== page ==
Class 37

Class 37/5, no. 37514 – a Bachmann model rebuilt with a whole host of Shawplan parts running on Penbits sprung bogies. See Model Railway Journal No. 253 for the full story.

Class 37s are one of my favourite types of traction  – there’s something very appealing about their rather dated noses, workmanlike appearance and the soundtrack they have provided for those who have watched trains since the early sixties.

The Bachmann model in fairly standard form – albeit the chassis has already had some work around the underframe, opening up the tanks, the bufferbeam valances have been cut away and it sits on Black Beetle wheels. However the key issues around the front windows remain, although not that bad, the replacement Shawplan items will transform this area.

I personally like to use the Bachmann model as the base for my class 37s – it captures (original misshapen version aside!) the shape and bulk of the type very well indeed. It’s not perfect as it comes but it forms an excellent basis to to work on. When combined with Shawplan parts the potential is enormous.

An early example of the current style of Bachmann class 37 modelled on 37501 in its distinctive light blue livery. This was the first instance where I used Brian Hanson’s superb windscreen etches and the difference was amazing! The model is now in the hands of Rail Express Modeller’s editor.

Even simply using the windscreen and fan grille etches from Shawplan make a huge impact on the model – the Laserglaze pack makes glazing an easy task. This was once a long and involved task when each pane had to be shaped by hand!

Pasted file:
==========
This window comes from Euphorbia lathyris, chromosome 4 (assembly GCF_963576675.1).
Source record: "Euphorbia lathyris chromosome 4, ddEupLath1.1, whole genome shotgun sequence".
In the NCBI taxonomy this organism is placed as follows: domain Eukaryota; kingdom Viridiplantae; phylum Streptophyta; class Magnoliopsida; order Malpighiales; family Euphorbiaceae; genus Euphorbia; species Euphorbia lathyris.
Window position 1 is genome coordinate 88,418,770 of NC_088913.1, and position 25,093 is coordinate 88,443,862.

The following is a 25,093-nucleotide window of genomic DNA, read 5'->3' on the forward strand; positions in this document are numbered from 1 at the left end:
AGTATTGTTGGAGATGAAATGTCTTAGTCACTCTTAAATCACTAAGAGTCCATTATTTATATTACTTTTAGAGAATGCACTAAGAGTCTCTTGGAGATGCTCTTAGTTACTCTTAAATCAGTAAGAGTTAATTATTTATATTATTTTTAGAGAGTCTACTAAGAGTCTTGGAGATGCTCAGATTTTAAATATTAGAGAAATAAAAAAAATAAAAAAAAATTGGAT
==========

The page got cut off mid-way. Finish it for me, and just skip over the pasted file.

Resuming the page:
Almost before and after! 37048 at the early stages and 37514 fully finished. It gives a good idea of how the replacement Shawplan windscreens are fitted.

Another area which has seen a huge amount of movement in recent times has been sprung suspension for RTR diesels and for class 37s Penbits provide a wonderful kit to convert the Bachmann model to a fully sprung model with both primary and secondary springing.

The basic structure for a sprung bogie from Penbits, doesn’t look too intimidating, does it?

The rather basic underframe moulding can be enhanced with a little bit of time and Plastikard – adding the pipework and supporting structures for the tanks is a brilliant way to really lift the model well above the out of the box product.

The rebuilt underframe for a class 37 – a few hours work in this area can make a huge difference.

The full story of 37514 can be found in Model Railway Journal No. 253.